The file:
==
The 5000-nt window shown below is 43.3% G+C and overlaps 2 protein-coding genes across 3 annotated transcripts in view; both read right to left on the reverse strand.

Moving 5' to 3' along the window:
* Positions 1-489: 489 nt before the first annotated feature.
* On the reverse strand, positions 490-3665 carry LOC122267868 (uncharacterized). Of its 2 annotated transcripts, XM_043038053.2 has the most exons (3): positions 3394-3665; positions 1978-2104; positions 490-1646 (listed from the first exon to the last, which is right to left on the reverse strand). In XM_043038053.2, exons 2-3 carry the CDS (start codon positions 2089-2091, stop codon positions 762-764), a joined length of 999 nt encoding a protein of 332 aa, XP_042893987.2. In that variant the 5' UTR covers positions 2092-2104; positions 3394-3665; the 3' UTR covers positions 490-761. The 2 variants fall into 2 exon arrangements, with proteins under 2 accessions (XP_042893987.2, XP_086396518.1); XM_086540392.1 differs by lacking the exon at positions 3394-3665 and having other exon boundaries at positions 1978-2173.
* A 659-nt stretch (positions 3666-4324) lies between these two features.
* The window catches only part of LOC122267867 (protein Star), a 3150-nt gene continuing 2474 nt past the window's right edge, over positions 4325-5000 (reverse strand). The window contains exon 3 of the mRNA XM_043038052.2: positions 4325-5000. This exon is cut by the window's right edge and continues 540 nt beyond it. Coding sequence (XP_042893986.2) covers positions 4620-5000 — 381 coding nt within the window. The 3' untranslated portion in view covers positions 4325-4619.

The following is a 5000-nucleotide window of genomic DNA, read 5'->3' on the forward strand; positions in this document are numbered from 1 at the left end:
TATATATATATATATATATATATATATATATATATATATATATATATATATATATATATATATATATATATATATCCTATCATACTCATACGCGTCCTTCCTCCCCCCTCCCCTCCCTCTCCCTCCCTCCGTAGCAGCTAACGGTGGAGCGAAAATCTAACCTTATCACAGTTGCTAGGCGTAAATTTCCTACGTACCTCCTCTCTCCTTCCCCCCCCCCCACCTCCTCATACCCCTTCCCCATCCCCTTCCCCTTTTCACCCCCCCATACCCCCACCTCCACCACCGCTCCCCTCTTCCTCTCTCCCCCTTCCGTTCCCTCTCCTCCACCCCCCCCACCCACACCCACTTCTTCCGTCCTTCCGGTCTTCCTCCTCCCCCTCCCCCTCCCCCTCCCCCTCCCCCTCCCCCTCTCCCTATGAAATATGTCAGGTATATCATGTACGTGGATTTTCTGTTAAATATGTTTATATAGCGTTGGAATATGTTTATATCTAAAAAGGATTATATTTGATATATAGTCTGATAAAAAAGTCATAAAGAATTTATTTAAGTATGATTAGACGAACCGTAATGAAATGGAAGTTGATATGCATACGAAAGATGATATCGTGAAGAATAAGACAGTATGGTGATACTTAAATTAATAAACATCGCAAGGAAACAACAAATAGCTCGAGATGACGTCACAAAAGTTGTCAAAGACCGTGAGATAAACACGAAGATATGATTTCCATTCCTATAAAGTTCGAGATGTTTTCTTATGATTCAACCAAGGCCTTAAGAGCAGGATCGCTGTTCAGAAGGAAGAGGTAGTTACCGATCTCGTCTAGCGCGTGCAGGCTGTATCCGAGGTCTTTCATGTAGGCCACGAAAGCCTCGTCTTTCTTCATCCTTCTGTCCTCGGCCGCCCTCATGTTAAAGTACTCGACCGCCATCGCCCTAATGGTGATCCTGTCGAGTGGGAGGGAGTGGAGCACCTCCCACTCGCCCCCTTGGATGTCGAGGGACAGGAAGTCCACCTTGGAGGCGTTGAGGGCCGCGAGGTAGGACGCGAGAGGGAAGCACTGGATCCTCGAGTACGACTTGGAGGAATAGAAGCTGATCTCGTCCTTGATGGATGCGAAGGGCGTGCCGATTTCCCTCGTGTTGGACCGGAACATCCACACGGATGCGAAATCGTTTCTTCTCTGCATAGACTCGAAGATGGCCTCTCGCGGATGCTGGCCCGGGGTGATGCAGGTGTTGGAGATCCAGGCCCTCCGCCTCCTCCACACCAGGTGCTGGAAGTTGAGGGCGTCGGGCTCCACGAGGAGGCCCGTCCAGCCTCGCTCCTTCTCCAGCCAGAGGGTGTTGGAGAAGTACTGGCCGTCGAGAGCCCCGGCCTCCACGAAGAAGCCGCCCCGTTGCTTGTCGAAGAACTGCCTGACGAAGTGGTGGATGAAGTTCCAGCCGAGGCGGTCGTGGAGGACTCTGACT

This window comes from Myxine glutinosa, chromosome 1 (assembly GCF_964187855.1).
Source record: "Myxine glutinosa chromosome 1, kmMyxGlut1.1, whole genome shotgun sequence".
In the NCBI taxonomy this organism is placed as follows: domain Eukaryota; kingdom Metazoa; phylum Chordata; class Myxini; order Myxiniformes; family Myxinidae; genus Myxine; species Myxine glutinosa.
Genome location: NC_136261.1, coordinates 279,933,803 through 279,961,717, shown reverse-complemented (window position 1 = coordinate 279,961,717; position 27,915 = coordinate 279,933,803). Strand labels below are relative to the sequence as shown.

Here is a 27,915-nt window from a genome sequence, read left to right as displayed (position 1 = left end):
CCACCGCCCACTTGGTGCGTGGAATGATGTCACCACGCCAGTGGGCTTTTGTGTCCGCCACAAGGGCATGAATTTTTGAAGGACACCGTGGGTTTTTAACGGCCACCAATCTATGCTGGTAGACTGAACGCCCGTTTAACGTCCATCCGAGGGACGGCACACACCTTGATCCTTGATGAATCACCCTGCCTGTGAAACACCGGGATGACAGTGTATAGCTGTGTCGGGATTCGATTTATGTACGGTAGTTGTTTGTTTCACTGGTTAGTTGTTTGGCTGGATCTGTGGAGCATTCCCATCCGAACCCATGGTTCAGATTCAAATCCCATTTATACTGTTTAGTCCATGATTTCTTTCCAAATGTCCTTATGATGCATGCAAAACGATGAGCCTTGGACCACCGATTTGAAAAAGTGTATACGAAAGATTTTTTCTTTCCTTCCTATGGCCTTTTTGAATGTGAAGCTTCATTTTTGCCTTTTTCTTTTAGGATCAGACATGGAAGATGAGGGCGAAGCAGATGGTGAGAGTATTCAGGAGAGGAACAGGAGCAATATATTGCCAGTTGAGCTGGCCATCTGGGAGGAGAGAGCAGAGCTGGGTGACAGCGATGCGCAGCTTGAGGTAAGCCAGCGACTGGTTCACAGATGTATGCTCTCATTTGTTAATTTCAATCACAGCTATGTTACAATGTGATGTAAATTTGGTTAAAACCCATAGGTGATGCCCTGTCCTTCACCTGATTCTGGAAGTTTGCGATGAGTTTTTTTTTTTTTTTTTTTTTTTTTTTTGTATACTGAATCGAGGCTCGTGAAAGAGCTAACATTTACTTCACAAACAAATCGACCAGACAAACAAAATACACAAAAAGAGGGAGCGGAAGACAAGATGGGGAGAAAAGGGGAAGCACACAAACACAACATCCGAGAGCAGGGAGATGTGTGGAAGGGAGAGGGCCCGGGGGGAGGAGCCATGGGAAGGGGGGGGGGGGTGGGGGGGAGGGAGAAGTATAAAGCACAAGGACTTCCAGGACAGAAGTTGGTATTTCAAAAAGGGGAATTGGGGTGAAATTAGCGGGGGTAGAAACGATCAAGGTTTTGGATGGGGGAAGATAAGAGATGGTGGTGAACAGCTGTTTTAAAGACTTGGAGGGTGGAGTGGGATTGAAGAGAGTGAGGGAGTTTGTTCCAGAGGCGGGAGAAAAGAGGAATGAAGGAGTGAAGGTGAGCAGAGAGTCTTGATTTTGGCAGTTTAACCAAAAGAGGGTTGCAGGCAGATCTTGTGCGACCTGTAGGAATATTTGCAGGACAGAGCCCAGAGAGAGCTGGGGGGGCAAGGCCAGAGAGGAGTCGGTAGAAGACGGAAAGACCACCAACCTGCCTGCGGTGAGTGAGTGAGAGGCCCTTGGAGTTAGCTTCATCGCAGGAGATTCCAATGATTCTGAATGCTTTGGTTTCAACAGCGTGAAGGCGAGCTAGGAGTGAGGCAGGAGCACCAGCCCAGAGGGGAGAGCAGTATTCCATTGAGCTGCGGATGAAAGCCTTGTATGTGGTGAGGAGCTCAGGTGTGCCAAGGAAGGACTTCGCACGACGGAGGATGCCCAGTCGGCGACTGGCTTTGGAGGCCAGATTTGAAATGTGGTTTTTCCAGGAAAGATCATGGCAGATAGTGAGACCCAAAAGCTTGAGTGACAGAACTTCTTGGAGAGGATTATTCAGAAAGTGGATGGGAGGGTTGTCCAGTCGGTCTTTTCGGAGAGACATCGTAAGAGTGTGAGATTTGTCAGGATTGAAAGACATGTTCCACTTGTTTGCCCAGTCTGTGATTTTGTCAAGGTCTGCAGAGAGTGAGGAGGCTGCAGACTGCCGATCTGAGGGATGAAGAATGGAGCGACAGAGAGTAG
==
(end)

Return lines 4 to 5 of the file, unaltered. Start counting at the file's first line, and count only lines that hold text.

* On the reverse strand, positions 490-3665 carry LOC122267868 (uncharacterized). Of its 2 annotated transcripts, XM_043038053.2 has the most exons (3): positions 3394-3665; positions 1978-2104; positions 490-1646 (listed from the first exon to the last, which is right to left on the reverse strand). In XM_043038053.2, exons 2-3 carry the CDS (start codon positions 2089-2091, stop codon positions 762-764), a joined length of 999 nt encoding a protein of 332 aa, XP_042893987.2. In that variant the 5' UTR covers positions 2092-2104; positions 3394-3665; the 3' UTR covers positions 490-761. The 2 variants fall into 2 exon arrangements, with proteins under 2 accessions (XP_042893987.2, XP_086396518.1); XM_086540392.1 differs by lacking the exon at positions 3394-3665 and having other exon boundaries at positions 1978-2173.
* A 659-nt stretch (positions 3666-4324) lies between these two features.